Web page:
Going downhill is even more absurd. The technique is the same as in mountain biking: your rear end all the way back, the seat pinched between your thighs. But the experience is far more dizzying. There is a rush of adrenaline as your bicycle whooshes over fields of ice, skidding around corners, your hands gripping the brakes in white-knuckled fear. And, of course, there is always the possibility that the ice will crack and your front wheel will plunge through. The result of this mishap is an "endo"—bike slang for end over end—and an array of nasty bruises. Helmets, obviously, are not optional. "A lot of the sport," says King, "is about ignoring common sense."

For ice cyclers Vermont is one of the nation's best places to disregard common sense. During the winter the state is chock-full of cross-country ski trails, snowmobile routes, frozen lakes and, especially in recent years, rock-solid ski slopes—all perfect places to ice cycle. There are also thousands of miles of so-called Class IV roads, abandoned 19th-century farming routes that connected farms and towns no longer on the map. Some of these provide excellent training routes for beginners, while other routes are more challenging.

King, who has lived in Vermont since 1972, is one of the East Coast's mountainbike gurus, both on ice and off. When he was introduced to regular mountain biking in 1982, he was out of shape and dangerously overweight. Within six months he had lost 75 pounds and was hooked for life. Six years later he helped found the nation's first mountain-bike school, located at the Mount Snow ski resort. He has taught thousands of students, written several instructional articles for magazines and is working on a mountain-biking book and video. But it took a few years of terrible weather—or at least what King then considered terrible weather—to nudge him into ice cycling.

In 1987, while working as a ski patroller during the long months between cycling seasons, he read a magazine story about ice cycling and decided to try it himself. He went to a hardware store, bought a box of sheet-metal screws and began making his own pair of studded tires. "It was like knitting," says King. "It took days and days for me to finish them, and I had no idea what to expect." The tires worked surprisingly well, and for King, bicycling suddenly became a year-round obsession.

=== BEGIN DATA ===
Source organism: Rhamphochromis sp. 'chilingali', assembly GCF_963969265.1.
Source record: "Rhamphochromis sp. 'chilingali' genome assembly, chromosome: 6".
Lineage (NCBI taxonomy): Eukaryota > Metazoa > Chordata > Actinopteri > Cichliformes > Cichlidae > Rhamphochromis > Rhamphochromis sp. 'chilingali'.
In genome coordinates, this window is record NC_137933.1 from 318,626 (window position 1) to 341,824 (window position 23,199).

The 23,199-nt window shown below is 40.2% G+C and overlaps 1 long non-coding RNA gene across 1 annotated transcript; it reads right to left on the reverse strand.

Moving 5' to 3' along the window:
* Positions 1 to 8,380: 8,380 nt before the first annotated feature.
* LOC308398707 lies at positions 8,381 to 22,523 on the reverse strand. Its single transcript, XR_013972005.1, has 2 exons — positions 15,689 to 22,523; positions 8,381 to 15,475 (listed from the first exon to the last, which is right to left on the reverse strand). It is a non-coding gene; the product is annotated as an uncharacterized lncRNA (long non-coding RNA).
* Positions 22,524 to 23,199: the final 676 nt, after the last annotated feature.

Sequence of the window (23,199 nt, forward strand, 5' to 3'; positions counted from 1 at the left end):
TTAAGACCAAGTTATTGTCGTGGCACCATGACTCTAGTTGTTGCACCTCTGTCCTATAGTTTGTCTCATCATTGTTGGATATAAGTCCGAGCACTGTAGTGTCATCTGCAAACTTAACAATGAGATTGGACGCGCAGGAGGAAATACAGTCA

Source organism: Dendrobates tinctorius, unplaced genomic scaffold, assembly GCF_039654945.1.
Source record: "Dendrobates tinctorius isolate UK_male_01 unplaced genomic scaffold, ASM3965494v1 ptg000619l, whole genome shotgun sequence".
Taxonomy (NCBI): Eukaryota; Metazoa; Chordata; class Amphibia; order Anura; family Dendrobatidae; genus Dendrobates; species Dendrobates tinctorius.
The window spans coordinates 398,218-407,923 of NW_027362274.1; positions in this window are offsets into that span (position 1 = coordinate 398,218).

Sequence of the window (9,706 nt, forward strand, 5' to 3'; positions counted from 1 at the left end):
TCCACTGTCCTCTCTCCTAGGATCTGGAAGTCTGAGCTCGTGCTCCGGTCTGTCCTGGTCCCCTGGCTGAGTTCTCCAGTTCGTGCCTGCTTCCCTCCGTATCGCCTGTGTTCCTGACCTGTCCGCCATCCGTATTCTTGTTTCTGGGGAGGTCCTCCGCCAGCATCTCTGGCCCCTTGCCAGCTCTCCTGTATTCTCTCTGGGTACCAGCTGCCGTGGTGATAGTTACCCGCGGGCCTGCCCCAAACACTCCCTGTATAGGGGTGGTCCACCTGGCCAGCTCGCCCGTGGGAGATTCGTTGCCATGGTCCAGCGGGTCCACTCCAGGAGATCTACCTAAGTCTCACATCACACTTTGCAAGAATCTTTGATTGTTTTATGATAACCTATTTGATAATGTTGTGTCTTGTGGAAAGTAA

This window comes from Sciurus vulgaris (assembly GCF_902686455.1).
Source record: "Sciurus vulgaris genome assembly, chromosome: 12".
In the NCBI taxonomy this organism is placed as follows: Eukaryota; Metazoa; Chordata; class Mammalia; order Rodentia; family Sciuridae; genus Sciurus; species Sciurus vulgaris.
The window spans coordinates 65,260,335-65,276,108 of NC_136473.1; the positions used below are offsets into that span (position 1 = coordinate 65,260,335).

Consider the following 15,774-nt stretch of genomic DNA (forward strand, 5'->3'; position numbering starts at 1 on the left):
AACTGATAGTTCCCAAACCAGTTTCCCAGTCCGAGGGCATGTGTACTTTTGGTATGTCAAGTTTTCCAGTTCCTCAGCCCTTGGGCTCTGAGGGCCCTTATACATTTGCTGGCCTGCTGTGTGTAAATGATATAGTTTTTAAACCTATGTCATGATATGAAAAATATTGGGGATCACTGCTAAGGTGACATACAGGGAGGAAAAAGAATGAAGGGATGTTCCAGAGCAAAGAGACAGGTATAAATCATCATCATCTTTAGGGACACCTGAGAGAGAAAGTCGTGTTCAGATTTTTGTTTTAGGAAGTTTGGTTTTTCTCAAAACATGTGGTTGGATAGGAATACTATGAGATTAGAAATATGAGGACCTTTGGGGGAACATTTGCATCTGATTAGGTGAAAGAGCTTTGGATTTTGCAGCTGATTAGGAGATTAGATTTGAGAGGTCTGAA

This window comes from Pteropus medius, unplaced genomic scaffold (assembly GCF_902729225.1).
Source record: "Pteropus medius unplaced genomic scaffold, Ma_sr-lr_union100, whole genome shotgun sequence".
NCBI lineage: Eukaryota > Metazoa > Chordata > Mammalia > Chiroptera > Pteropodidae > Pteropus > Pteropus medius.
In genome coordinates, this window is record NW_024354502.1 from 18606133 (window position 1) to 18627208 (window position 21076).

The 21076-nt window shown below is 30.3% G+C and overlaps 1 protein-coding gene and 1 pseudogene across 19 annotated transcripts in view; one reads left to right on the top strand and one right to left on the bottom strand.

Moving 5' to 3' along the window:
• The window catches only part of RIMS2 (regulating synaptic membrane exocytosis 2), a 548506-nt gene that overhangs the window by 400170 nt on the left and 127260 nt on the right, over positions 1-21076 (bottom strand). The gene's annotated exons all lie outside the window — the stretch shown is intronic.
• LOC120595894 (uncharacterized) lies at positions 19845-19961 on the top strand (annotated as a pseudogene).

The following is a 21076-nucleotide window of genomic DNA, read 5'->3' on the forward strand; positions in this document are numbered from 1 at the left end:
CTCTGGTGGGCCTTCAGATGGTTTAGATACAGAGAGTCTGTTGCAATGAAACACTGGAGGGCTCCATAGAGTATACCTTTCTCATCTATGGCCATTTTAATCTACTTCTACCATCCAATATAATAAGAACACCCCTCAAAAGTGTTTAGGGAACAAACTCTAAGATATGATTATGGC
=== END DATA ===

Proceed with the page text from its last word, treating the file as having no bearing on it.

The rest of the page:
Many ice cyclists are like King: former skiers who now complain when there is too much snow, which has a tendency to cover precious ice. Nobody knows quite how many ice cyclists there are in Vermont: Estimates range from a few dozen to several hundred, but everyone agrees the number is growing. One reason is that tires are now much easier to acquire—ice cyclists simply drop by Kevin Harrington's place to purchase a pair.

Harrington, 36, is the president (and sole employee) of Vermont Stud Service, the state's only studded-tire company. Harrington, who advertises in mountain-biking publications but relies largely on word of mouth, has seen his business double each year since he founded it in 1989. His office is a renovated milking room in an old barn in the hamlet of Pawlet. He makes two varieties of tires: 265 studs and 364 studs—the more studs the greater the grip on the ice—and sells them for $55 and $65, respectively.

Both Harrington and his wife, Kathleen, are avid ice cyclists, and the Harringtons' barn doubles as a hangout for local iceheads. Immediately after their conquest of Rattlesnake Mountain, King and his friends drop by for a visit. Ice cyclists seem to have a strange fondness for gory anecdotes, and the conversation for a while is about terrible falls and dramatic endos, and how best to wash blood out of your clothes. Then the cyclists begin planning a midnight ride, which will mean using lights mounted on handlebars or helmets. Finally, a radio is switched on, and everybody listens to the weather report.

"Freezing rain later tonight, with temperatures dropping into the teens by morning," says the forecaster, in a grave voice. The announcer warns people to stay off the roads if at all possible because of the danger of ice buildup. At this, everybody in the barn breaks into great whooping cheers.



Before King discovered studded tires, Vermont's winters kept him off his bike until spring.



Harrington's Vermont Stud Service is the place to pick up tires and to meet local ice cycling devotees.

Michael Finkel, who writes often on winter sports, survived his first attempt at ice cycling.